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David Da Silva
David Da Silva

Posted on • Updated on • Originally published at daviddasilva.net

Make your tests more readable using AssertJ and BDD syntax

I love writing tests! I get a dopamine boost every time I see those green tests in my reports. Every test failing is a tiny puzzle to solve and you get a green result as soon as you find the solution. Supergreen!

But I know that writing and reading tests can be a chore for some devs. I believe this can be improved by making the tests easier to write and turning those long and boring succession of assertEquals more meaningful and fluent to read.

Remember that a developers spends more time reading code than writing it!

With those tips, reading your tests will be a breeze and your teammates will thank you for it!

Use AssertJ instead of Junit assertions

If you use Junit assertions in your tests, chances are you are mainly using the following assertions :

assertEquals(expected, actual);
assertTrue(condition);
assertFalse(condition);
assertNull(actual);
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Most of the time I see tests using assertEquals() for anything like assertEquals(true, someList.size() == 5); 😱

A common pitfall of using Junit assertEquals() and it's 2 parameters is that you can easily invert the expected value with the actual value if you are not paying attention.
As long as the test is green you won't see the mistake, but if the test fail, the error message will be misleading!

Example : let's assume our method generateHash() is supposed to return a 35 chars string, but is failing :

    @Test
    void testHashMethod() {
        String actual = underTest.generateHash("some string");
        assertEquals(actual.length(), 35); // Wrong order!
    }
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The error message will be misleading since the expected value is the result of the method:

org.opentest4j.AssertionFailedError: 
Expected :32
Actual   :35
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If you are using intelliJ, you may have hints on which parameter is which :
IntelliJ showing hints on parameters
but you won't have this hints during a code review on github for example. 🙈

Enter AssertJ

AssertJ comes with a variety of assertions that can be chained together and are specific to the type of your "actual" variable.

I've compiled some of my favorites assertions for various types. Some of those tests are redundant just to showcase the possibilities :

// actual is a String
assertThat(actual).isEqualTo("MD55AC749FBEEC93607FC28D666BE85E73A");
assertThat(actual).hasSize(35)
    .contains("A") // You can chain assertions if you want
    .startsWith("MD5")
    .isUpperCase()
    .isNotBlank();

// actual and expected are collections of String
assertThat(actual).hasSize(2);
assertThat(actual).contains("first value");
assertThat(actual).first().isEqualTo("first value"); // Get the first element
assertThat(actual).containsExactly("first value", "second value");
assertThat(actual).containsExactlyInAnyOrder("second value", "first value");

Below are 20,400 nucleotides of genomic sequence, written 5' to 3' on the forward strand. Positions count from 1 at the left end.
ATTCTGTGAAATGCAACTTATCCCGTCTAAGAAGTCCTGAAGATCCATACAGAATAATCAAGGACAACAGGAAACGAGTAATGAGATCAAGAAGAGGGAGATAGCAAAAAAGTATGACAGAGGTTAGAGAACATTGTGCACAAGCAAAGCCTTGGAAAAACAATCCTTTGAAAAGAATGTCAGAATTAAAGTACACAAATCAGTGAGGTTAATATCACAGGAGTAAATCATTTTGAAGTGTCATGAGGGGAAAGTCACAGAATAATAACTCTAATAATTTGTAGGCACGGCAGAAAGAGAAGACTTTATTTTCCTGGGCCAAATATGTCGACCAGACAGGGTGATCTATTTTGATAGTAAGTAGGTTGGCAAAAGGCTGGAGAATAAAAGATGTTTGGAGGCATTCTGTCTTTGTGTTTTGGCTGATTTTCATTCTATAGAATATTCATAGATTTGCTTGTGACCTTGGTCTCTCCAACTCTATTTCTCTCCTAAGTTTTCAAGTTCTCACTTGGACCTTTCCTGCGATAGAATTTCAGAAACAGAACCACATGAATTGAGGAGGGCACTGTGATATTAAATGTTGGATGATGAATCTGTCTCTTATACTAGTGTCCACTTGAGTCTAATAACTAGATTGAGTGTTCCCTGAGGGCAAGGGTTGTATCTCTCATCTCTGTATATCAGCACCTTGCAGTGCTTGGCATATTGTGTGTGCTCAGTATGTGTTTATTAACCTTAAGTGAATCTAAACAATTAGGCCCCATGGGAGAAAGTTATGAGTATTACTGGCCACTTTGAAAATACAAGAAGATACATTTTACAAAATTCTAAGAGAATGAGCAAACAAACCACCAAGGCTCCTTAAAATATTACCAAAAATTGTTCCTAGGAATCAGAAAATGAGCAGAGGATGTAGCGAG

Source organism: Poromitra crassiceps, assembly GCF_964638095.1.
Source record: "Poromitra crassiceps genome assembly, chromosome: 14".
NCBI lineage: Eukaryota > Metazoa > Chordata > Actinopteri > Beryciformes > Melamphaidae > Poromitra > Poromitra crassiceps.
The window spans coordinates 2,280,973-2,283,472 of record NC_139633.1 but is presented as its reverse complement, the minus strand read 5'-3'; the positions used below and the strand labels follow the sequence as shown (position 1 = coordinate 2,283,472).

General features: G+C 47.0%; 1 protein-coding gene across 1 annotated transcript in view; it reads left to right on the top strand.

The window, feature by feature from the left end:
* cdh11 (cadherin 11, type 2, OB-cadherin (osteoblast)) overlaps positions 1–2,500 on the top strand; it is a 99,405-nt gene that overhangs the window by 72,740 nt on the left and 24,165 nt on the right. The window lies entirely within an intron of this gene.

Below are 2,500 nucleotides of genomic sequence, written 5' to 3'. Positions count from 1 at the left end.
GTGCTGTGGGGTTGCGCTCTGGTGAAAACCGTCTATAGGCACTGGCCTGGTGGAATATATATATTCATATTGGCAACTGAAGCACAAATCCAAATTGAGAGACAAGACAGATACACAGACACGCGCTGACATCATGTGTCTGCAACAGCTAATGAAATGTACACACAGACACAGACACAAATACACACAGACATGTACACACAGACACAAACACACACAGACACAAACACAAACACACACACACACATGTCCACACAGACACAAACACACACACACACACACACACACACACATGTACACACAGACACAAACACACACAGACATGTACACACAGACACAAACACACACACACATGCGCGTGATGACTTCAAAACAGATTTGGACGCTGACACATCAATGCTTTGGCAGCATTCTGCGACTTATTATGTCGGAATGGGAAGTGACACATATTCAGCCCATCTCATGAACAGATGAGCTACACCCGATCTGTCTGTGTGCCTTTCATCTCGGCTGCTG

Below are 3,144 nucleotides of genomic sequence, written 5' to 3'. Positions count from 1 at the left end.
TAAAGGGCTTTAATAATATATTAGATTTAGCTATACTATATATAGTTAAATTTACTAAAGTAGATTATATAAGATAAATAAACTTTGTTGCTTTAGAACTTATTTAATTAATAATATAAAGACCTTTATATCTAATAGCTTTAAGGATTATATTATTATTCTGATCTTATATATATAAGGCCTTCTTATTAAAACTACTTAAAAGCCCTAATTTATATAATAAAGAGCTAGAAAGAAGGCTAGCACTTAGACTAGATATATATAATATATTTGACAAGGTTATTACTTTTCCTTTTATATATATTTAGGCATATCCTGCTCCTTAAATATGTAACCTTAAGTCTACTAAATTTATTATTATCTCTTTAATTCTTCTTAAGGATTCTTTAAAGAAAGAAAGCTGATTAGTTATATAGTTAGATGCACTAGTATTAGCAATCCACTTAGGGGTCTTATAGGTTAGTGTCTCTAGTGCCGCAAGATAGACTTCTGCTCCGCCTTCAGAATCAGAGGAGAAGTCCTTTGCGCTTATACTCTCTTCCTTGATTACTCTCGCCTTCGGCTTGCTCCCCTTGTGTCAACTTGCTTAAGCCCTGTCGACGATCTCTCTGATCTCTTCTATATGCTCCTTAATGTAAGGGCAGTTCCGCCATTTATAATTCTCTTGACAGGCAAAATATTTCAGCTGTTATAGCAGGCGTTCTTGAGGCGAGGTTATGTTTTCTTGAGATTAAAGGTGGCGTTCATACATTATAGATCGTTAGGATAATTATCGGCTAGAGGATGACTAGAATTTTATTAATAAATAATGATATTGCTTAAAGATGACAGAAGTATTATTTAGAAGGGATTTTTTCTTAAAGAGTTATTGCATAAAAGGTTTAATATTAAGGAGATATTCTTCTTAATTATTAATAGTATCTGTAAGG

assertThat(actual).containsExactlyInAnyOrderElementsOf(expected);
assertThat(actual).doesNotContain("forbidden value", "another value");
// Make an assertion on all elements of the collection :
assertThat(actual).allSatisfy(s -> assertThat(s).doesNotStartWith("foo"));

// actual is an int
assertThat(actual).isEqualTo(42);
assertThat(actual).isGreaterThan(40);
assertThat(actual).isPositive();
assertThat(actual).isIn(0, 2, 42, 1337);
assertThat(actual).isBetween(30, 50);

// actual is an Instant
assertThat(actual).isAfterOrEqualTo(Instant.now())
    .isBetween(pastInstant, futureInstant)
    .isCloseTo(Instant.now(), within(1, ChronoUnit.MINUTES));

// Test an exception
Throwable thrown = catchThrowable(() -> List.of(1, 2, 3).get(4));
assertThat(thrown).isInstanceOf(ArrayIndexOutOfBoundsException.class);

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As you can see, the assertion always starts with assertThat(actual) which exists for any type. This as 3 advantages :

  1. You can't invert actual and expected values
  2. The assertion reads like a normal sentence in English, allowing you to make your test very explicit on what you intend to verify
  3. You can easily discover which assertion is available for your type of data with your IDE auto completion! For everything else, the documentation has plenty of examples.

One last note on AssertJ : error message are often more explicit than Junit assertions. For example if your list contain one more element than expected :

// assertJ (using assertThat(actual).containsExactly("first value", "second value"); )
java.lang.AssertionError: 
Expecting:
  ["first value", "second value", "third value"]
to contain exactly (and in same order):
  ["first value", "second value"]
but some elements were not expected:
  ["third value"]

// junit assertion (using assertLinesMatch(expected, actual); )
org.opentest4j.AssertionFailedError: more actual lines than expected: 1
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If you are using Spring Boot, AssertJ is already bundled into spring-boot-starter-test along with Mockito and other testing libs. Good news!

Use the same pattern for all your tests